Fire is one of the biggest risks for any business that operates kitchen facilities.
Most commercial kitchens will build-up deposits of fat, oil and grease inside the extract ventilation ductwork, which if not regularly cleaned, can contribute to fire risk.
For a fire to start and spread it needs three things – heat, fuel, and oxygen. All three are present in a commercial kitchen ventilation system. Heat and flames from the cooking process can mix with oxygen in the extractor and if it latches onto flammable fatty residues inside the ductwork acting as a fuel source, the results can be disastrous.
The food and drink sector is obviously a prime candidate for fire risk - cafes, pubs, restaurants, fish and chips shops, and fast food outlets.
Busy kitchens are also found in a huge range of commercial premises, including hospitals, factories, schools, prisons, care homes, hotels, leisure centres and motorway service stations.
In many buildings, the kitchen is often on the ground floor. When fire breaks out it can spread quite rapidly throughout the ductwork, the rest of the building, and even to other buildings, resulting in loss of business, costly and lengthy repairs, or worse – loss of life.
A well-known example is often cited from 1997 of a fire starting in a fast food restaurant at London’s Heathrow Airport. As the fire spread, Terminals 1, 2 and 3 had to be closed, thousands of passengers were evacuated, and 300 flights were cancelled. The investigation traced the source of the fire back to grease deposits in the ductwork above the restaurant.
One of the most important factors in reducing the fire risk is cleanliness.
Of course, for an area involved in preparing food we expect a kitchen to be clean, but this also applies to the parts not immediately visible – inside the ventilation system.
As far as possible all parts of the extract need to be cleaned, which may require the use of access hatches, or in the extreme, dismantling of ductwork. Any newly installed system should be designed with access hatches built in, but many older installations will need access hatches retrofitting. In some cases where access hatches can’t be installed, the use of long reach cameras and cleaning equipment will be required to get to the hidden spots.
A useful guide to read is ‘RC68: Recommendations for fire safety in catering establishments’ published by RISCAuthority, in association with the Fire Protection Association. The recommendations apply to the installation, management, operation and maintenance of cooking appliances and related equipment in commercial catering kitchens, including the use of fire suppression over the cooking range and within the extract duct.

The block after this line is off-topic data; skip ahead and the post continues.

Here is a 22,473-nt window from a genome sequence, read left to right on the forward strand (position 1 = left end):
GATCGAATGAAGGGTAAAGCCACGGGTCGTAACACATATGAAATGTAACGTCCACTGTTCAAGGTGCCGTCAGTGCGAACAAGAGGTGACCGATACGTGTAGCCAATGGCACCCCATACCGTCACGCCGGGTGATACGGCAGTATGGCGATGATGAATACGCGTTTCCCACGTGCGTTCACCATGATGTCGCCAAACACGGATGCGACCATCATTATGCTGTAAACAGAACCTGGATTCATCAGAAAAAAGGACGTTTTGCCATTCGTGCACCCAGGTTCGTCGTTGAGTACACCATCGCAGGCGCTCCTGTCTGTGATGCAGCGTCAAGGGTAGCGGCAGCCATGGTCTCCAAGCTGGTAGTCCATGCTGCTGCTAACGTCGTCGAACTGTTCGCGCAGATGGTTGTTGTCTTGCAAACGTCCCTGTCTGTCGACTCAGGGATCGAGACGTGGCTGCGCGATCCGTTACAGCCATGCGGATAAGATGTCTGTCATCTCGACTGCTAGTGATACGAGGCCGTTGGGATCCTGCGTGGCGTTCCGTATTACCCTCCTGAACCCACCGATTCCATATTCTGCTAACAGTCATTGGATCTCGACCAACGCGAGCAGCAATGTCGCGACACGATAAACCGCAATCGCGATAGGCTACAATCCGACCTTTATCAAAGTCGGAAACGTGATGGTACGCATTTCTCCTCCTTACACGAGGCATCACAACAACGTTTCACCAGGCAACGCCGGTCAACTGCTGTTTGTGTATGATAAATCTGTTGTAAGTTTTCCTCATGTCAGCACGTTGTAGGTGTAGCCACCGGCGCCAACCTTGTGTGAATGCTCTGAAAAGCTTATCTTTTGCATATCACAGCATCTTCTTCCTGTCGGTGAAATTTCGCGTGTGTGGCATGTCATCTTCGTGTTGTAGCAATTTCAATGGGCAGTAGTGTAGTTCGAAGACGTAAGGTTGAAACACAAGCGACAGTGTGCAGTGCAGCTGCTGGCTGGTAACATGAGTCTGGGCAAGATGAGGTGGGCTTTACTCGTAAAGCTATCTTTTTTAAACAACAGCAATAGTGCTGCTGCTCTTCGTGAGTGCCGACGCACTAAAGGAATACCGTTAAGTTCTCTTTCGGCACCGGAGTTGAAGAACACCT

The standard that applies to how a commercial kitchen duct and extract system should be cleaned is ‘TR19: Internal cleanliness of ventilation systems’, which outlines a 'defined, measurable level of cleanliness'. TR19 is published by The Building Engineering Services Association (BESA), and is the standard widely used by insurers and compliance bodies.
TR19 contains tables and guidance on how often each type of ventilation ductwork should be cleaned, according to its use. All fat, oil and grease residue must be removed at each clean, including from the least accessible areas. Such deep cleaning is best carried out by a competent specialist cleaning contractor, who will usually provide evidence of the cleaning process with before and after photographs.
Cleaning regularity will depend on the perceived level of grease production and the average number of hours that the kitchen is being used for.
High level of grease production
Medium level of grease production
Low level of grease production
Maintaining a regular cleaning schedule as defined by TR19, and keeping written and photographic evidence of this, will reduce the risk of a fire spreading and help the business to stay safe and legal.
Depending upon the size and complexity of the business needs, QBE customers can access a team of in-house risk management experts, who can help formulate a tailored risk management approach for effective solutions and improved outcomes - including protecting employees, making claims less likely, and potentially reducing insurance premiums. You can find out more about how QBE helps businesses to manage risk at https://qbeeurope.com/risk-solutions/
Finally, a reminder that if you have an incident and need to make an insurance claim, it’s important that you report it as soon as possible, ideally the same day. Reporting a claim early can save time and help you to receive any claim payments faster.